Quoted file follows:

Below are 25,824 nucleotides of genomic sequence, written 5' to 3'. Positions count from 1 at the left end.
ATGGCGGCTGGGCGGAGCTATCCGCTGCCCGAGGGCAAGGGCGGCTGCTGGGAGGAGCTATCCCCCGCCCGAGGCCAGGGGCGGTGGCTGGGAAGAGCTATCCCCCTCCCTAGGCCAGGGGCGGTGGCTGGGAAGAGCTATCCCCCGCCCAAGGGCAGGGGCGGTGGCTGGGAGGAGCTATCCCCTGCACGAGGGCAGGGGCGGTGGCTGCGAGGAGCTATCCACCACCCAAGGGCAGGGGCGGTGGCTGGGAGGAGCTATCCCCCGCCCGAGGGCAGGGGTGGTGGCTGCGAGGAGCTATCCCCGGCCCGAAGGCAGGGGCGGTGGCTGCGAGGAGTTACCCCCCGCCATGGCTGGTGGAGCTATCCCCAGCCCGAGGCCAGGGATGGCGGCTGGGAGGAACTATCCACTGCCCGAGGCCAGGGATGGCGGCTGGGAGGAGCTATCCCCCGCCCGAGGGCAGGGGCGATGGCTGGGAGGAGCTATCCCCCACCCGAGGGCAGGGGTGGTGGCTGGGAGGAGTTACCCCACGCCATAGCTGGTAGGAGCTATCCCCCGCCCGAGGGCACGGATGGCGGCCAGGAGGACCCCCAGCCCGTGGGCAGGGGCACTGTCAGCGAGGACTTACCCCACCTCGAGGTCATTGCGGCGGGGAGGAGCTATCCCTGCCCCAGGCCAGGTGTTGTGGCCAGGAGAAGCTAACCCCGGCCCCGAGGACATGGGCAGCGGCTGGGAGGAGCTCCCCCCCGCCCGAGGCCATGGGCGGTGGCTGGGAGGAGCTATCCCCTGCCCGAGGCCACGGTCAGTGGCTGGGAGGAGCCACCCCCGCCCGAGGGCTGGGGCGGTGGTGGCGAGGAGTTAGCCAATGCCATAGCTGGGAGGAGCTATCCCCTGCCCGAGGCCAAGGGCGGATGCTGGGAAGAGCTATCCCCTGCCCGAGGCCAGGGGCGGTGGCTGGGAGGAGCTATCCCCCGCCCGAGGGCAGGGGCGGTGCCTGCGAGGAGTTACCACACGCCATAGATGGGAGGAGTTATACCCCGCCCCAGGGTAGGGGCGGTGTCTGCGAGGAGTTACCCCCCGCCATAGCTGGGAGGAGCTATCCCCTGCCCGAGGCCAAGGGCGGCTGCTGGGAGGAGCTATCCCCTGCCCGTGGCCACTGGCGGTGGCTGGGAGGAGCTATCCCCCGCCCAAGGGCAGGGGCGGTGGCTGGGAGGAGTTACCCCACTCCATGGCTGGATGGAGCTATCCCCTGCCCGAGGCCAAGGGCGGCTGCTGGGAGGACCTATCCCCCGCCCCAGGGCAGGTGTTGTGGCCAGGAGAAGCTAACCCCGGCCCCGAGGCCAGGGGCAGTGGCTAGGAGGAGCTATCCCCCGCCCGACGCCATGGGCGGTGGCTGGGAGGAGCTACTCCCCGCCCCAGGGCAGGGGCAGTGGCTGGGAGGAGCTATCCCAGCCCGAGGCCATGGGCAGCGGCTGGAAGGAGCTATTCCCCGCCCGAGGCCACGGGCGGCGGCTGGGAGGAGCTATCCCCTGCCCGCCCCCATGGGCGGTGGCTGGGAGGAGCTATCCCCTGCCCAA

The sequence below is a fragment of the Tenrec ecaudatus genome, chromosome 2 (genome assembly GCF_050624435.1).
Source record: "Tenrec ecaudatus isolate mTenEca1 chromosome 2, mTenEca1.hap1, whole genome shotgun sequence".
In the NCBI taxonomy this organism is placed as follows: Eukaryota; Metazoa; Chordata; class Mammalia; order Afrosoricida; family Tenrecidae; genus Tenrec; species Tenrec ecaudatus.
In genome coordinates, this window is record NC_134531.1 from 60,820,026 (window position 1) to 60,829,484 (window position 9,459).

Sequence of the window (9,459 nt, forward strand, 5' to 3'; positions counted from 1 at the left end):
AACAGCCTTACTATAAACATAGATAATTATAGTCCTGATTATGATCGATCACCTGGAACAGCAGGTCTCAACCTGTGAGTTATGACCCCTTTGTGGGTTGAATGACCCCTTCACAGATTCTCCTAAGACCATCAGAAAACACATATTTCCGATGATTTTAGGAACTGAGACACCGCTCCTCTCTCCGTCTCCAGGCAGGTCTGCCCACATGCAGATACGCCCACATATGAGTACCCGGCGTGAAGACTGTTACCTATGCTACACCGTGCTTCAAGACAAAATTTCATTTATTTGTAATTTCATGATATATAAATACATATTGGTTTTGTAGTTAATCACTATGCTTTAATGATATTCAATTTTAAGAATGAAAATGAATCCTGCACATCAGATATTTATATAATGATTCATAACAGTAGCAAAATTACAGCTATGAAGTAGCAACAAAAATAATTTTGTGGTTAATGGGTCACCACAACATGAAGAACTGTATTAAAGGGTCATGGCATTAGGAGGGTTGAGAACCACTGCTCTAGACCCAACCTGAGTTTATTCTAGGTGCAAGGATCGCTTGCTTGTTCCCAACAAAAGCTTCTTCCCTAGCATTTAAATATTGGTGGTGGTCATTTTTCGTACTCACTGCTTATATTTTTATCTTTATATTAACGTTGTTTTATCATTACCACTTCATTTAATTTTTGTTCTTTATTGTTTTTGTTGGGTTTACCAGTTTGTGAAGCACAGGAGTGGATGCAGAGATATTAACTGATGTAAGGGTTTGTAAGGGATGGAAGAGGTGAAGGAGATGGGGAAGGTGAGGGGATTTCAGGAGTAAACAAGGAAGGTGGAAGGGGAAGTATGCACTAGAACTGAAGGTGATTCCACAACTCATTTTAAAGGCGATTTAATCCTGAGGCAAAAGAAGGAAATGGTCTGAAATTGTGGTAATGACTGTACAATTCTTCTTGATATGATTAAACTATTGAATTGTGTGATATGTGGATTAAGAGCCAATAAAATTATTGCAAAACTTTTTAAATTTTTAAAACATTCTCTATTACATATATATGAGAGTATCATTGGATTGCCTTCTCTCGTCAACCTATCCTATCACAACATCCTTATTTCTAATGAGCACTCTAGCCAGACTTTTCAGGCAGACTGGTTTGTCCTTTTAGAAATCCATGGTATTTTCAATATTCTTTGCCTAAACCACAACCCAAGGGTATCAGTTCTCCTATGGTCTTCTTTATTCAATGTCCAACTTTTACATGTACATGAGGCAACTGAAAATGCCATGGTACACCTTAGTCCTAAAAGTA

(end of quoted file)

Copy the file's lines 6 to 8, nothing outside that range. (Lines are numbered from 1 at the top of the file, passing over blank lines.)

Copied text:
In genome coordinates, this window is record NC_134531.1 from 60,820,026 (window position 1) to 60,829,484 (window position 9,459).

Sequence of the window (9,459 nt, forward strand, 5' to 3'; positions counted from 1 at the left end):
AACAGCCTTACTATAAACATAGATAATTATAGTCCTGATTATGATCGATCACCTGGAACAGCAGGTCTCAACCTGTGAGTTATGACCCCTTTGTGGGTTGAATGACCCCTTCACAGATTCTCCTAAGACCATCAGAAAACACATATTTCCGATGATTTTAGGAACTGAGACACCGCTCCTCTCTCCGTCTCCAGGCAGGTCTGCCCACATGCAGATACGCCCACATATGAGTACCCGGCGTGAAGACTGTTACCTATGCTACACCGTGCTTCAAGACAAAATTTCATTTATTTGTAATTTCATGATATATAAATACATATTGGTTTTGTAGTTAATCACTATGCTTTAATGATATTCAATTTTAAGAATGAAAATGAATCCTGCACATCAGATATTTATATAATGATTCATAACAGTAGCAAAATTACAGCTATGAAGTAGCAACAAAAATAATTTTGTGGTTAATGGGTCACCACAACATGAAGAACTGTATTAAAGGGTCATGGCATTAGGAGGGTTGAGAACCACTGCTCTAGACCCAACCTGAGTTTATTCTAGGTGCAAGGATCGCTTGCTTGTTCCCAACAAAAGCTTCTTCCCTAGCATTTAAATATTGGTGGTGGTCATTTTTCGTACTCACTGCTTATATTTTTATCTTTATATTAACGTTGTTTTATCATTACCACTTCATTTAATTTTTGTTCTTTATTGTTTTTGTTGGGTTTACCAGTTTGTGAAGCACAGGAGTGGATGCAGAGATATTAACTGATGTAAGGGTTTGTAAGGGATGGAAGAGGTGAAGGAGATGGGGAAGGTGAGGGGATTTCAGGAGTAAACAAGGAAGGTGGAAGGGGAAGTATGCACTAGAACTGAAGGTGATTCCACAACTCATTTTAAAGGCGATTTAATCCTGAGGCAAAAGAAGGAAATGGTCTGAAATTGTGGTAATGACTGTACAATTCTTCTTGATATGATTAAACTATTGAATTGTGTGATATGTGGATTAAGAGCCAATAAAATTATTGCAAAACTTTTTAAATTTTTAAAACATTCTCTATTACATATATATGAGAGTATCATTGGATTGCCTTCTCTCGTCAACCTATCCTATCACAACATCCTTATTTCTAATGAGCACTCTAGCCAGACTTTTCAGGCAGACTGGTTTGTCCTTTTAGAAATCCATGGTATTTTCAATATTCTTTGCCTAAACCACAACCCAAGGGTATCAGTTCTCCTATGGTCTTCTTTATTCAATGTCCAACTTTTACATGTACATGAGGCAACTGAAAATGCCATGGTACACCTTAGTCCTAAAAGTA